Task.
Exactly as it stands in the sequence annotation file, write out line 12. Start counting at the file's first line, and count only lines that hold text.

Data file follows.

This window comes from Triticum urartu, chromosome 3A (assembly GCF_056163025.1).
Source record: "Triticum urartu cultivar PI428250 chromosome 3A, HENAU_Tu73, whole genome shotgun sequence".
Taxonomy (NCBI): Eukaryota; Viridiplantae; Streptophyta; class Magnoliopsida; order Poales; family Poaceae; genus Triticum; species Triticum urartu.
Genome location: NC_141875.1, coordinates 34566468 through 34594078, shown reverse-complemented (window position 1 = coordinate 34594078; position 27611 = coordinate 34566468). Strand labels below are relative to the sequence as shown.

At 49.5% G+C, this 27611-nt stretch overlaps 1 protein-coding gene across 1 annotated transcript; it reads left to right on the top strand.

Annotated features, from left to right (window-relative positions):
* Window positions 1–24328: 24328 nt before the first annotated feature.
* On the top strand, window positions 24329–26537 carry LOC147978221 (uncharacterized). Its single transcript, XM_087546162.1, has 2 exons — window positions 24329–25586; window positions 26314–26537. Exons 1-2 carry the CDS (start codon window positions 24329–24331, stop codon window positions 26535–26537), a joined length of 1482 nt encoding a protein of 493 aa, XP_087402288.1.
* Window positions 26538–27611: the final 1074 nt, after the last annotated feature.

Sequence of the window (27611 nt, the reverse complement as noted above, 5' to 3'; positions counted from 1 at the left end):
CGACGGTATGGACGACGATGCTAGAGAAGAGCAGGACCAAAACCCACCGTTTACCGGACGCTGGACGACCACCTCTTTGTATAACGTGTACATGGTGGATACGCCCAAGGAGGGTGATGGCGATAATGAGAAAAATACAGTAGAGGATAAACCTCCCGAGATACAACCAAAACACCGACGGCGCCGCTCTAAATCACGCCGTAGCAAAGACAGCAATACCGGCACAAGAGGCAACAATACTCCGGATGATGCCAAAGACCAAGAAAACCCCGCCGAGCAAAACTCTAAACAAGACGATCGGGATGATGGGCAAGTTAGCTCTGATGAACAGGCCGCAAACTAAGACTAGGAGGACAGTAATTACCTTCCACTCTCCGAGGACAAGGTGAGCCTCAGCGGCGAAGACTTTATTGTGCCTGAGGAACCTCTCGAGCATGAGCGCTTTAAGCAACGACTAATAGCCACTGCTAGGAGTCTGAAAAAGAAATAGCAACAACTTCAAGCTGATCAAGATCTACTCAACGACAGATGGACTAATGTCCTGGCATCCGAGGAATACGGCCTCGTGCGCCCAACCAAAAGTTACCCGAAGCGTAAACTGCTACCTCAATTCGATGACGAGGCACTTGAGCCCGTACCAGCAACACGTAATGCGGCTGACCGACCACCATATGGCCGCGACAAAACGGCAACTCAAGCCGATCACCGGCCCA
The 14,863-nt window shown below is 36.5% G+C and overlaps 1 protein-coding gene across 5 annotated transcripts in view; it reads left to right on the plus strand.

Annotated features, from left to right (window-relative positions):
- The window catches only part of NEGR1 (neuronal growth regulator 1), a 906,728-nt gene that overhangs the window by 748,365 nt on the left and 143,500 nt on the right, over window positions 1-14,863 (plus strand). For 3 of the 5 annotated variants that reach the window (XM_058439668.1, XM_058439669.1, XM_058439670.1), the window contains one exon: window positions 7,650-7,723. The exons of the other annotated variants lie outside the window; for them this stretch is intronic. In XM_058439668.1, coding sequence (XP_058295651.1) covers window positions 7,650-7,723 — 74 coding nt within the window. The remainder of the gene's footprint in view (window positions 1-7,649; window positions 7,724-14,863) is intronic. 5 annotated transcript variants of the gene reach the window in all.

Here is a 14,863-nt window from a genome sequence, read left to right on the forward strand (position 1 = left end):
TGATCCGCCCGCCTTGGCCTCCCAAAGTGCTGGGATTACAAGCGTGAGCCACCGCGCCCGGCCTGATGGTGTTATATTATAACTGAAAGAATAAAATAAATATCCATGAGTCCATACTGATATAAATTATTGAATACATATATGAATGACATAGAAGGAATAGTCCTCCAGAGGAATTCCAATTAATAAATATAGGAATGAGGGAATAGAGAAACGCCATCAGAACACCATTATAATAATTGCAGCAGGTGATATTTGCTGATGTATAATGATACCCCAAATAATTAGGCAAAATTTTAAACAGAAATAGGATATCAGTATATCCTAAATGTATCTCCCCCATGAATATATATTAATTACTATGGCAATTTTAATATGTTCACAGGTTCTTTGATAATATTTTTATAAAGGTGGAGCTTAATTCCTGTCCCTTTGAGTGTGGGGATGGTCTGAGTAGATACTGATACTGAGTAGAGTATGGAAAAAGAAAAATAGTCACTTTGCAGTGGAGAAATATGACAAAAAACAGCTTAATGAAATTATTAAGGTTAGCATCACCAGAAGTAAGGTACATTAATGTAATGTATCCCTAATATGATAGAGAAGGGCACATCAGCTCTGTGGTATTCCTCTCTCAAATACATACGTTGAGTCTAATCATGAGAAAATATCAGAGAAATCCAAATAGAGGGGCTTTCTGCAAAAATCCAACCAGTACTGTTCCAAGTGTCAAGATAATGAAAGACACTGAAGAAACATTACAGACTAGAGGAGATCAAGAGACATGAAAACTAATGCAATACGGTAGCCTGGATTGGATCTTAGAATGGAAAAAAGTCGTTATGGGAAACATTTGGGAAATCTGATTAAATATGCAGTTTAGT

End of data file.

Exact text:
The 14,863-nt window shown below is 36.5% G+C and overlaps 1 protein-coding gene across 5 annotated transcripts in view; it reads left to right on the plus strand.